This East Granby property is 38 acres in size. A
development road runs through the preserve. It has shrubby fields,
a dense shrub layer, red cedars and white pine, hardwood forest,
cattail marsh, two small farm ponds, and a perennial stream with a
shrubby shore. The preserve is in the 100 year flood zone and is
crossed by the South Tributary of Austin Brook. This is an
abandoned farm field in forest succession. Much of the interior is
unknown due to the dense shrubs. It is surrounded by residential
development and farm fields. Larry Lunden and Chris Fisher
have been active in clearing trails and cleaning up the property
over the last year and even leading birdwalk to determine the bird
species inhabiting this area. Here are some photos of
If you have any questions regarding this sanctuary, please contact
Over 20 acres of mostly
open grassland with several hundred acres of open farmland to the
North and East and a mixed conifer wood along the Southeast
borders. Situated at
350 ft elevation on a hilltop at the corner of Ellington and South
Windsor. DEP wildlife
biologists consider this a potential nesting area for grasshopper
sparrows as well as bobolink and meadowlark.
Enter the residential driveway at 260 Niederwerfer Road and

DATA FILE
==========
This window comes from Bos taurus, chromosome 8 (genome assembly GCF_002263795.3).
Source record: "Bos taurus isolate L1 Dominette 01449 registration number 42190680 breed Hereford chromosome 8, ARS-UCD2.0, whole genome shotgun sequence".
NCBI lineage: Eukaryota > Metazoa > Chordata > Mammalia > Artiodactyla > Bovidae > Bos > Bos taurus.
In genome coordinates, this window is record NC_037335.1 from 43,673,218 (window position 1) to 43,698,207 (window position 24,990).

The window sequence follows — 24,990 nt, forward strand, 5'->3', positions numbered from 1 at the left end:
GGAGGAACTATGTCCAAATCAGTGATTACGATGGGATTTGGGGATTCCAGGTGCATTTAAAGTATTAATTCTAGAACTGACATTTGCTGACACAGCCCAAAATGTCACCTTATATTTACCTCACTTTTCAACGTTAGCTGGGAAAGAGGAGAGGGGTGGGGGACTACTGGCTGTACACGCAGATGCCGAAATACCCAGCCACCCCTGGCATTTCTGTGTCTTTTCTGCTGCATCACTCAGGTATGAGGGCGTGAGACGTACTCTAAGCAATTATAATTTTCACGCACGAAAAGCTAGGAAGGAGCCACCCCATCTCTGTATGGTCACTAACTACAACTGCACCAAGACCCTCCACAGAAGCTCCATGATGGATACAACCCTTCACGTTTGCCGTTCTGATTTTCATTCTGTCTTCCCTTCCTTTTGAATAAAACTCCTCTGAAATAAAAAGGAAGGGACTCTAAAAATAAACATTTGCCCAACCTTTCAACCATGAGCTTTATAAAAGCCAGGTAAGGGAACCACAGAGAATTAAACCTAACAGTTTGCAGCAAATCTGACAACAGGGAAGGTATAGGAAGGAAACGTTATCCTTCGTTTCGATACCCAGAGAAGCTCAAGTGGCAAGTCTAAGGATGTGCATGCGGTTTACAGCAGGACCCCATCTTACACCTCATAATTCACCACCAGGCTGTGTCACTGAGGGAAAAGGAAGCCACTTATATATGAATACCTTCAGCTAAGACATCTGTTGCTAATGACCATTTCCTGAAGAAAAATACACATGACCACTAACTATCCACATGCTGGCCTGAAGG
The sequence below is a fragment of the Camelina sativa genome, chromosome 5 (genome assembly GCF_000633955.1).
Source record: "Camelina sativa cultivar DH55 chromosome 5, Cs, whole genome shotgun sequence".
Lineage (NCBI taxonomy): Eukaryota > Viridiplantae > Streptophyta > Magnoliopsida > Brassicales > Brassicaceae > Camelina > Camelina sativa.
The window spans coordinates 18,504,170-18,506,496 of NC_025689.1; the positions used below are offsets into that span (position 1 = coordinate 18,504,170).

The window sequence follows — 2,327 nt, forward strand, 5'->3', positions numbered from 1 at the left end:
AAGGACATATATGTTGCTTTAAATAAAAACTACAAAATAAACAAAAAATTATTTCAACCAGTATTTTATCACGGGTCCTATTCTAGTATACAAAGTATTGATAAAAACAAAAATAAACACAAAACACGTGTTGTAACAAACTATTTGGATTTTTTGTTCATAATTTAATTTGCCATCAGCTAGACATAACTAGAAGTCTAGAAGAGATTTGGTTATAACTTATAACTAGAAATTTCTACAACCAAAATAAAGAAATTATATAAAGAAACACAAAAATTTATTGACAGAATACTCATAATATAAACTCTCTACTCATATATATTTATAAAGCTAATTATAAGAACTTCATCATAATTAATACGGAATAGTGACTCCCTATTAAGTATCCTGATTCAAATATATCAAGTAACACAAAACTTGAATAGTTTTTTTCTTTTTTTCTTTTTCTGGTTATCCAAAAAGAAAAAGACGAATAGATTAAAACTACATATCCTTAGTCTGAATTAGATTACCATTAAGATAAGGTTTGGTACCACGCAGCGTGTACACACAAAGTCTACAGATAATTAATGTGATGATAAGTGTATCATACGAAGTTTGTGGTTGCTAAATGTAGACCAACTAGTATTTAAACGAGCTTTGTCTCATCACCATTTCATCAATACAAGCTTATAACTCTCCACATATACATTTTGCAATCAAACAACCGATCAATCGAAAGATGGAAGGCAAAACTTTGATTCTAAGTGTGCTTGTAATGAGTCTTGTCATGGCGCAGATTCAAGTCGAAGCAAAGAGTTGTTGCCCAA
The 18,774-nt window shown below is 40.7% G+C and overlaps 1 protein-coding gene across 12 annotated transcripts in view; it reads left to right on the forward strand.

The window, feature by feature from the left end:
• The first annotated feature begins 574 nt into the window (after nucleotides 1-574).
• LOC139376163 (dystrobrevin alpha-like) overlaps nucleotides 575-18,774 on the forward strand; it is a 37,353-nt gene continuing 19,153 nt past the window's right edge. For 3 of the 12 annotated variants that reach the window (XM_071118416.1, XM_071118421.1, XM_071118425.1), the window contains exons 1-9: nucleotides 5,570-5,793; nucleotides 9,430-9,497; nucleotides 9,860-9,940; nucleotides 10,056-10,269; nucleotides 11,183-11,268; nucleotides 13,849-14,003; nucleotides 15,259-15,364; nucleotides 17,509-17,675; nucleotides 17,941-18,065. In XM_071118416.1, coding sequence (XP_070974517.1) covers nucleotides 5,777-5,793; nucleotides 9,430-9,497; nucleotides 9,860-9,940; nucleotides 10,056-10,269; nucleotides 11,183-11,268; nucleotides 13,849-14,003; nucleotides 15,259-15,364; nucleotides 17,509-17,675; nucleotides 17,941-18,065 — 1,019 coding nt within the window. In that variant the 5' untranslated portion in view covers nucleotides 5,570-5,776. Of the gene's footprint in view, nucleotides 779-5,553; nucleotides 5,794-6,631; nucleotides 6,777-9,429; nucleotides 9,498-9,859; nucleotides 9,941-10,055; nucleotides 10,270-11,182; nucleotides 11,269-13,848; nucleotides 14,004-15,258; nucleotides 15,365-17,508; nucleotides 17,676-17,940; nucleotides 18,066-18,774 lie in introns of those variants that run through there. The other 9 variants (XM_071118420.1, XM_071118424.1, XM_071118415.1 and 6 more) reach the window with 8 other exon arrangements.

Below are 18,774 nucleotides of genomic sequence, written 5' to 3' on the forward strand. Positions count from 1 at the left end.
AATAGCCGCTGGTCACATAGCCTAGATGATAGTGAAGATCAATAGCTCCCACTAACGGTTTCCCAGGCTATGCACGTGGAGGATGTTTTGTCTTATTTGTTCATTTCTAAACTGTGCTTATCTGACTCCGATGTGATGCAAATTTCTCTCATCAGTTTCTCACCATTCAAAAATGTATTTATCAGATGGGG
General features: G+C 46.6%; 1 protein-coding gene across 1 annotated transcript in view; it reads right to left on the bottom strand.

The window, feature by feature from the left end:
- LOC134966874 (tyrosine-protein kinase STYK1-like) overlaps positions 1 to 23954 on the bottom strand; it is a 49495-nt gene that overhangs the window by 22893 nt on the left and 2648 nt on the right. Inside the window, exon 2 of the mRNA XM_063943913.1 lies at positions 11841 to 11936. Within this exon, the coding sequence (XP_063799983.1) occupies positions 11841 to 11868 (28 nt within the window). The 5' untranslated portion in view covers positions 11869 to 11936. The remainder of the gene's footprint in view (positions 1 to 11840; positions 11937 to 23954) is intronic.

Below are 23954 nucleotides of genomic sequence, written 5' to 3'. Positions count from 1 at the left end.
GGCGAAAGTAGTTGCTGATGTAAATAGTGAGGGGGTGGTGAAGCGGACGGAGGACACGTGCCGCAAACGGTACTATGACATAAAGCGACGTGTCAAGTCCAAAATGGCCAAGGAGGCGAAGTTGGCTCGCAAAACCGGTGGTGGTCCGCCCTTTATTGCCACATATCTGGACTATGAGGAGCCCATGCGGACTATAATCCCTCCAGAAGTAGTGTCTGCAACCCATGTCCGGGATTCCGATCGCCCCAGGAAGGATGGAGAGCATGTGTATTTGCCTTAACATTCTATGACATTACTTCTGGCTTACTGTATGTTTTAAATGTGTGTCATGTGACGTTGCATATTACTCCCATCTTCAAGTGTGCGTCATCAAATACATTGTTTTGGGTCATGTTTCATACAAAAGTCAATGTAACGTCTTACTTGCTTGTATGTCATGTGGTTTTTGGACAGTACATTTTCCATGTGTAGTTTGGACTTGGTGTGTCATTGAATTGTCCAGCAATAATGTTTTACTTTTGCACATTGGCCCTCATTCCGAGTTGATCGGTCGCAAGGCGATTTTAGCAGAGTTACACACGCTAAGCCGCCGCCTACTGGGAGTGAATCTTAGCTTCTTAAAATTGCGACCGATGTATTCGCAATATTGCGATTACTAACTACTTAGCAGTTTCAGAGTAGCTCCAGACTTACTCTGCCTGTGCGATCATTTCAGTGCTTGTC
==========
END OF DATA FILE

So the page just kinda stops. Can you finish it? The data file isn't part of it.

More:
park so as not to block the garage entrance.
courtesy of Jeff Feldmann
Almost 90 acres of former
farmland that has been reverting to woodland for four or five
wooded, traversed by a stream emerging from a wetland and with a
small pond in another low area, it lies at about 150 ft elevation in central Suffield, CT.
The entrance roadway is at 1035 Hill Street, about 2 miles
north of Route 168. Watch
for the sign beautifully restored by Sally Markey. (removed
October 25 - to - April 30) Park on the east side of Hill Street, just off the roadway
surface, and walk into the sanctuary.
There is a trail map on a signboard where the entrance road
opens into a grassy area with benches.
We have a long-term forest management plan to guide our
habitat improvement efforts.
Insect repellant is recommended in summer.
courtesy of Jeff Feldmann
Twice a year a
Birding and Maintenance party is held to help the Sanctuaries
Committee keep the property looking beautiful and clear of
brush. Please see the pictures below taken at one of those
courtesy of Stephanie Lovell
About 150 acres of shallow pond and marsh, bordered on the
West by 400 acres of meadows and active farmland and on the East
by 100 acres of wooded higher ground.
Located below the 20 ft elevation contour in the
Connecticut River flood plain in South Windsor, this is one of the
most productive inland bird watching sites in Connecticut and is a
Special Focus Area of the Silvio Conte NFWR.
nine Threatened and nine Special Concern
bird species have been reported here, among 229 total
bird species. . We have been awarded a grant from USDA to
help us restore the wetland and combat the spread of invasive
plants. The University of Connecticut is conducting an experiment
here to test the effectiveness of beetles to control purple
loosestrife. We are
beginning development of a long-term management plan.
Park either at the State boat launch at the foot of Vibert
Road and walk north, or park along Main Street near the corner of
Newberry Road (please donít block any mailboxes) and walk west along Newberry Road. Many
areas are wet and muddy, especially in the Spring, so rubber boots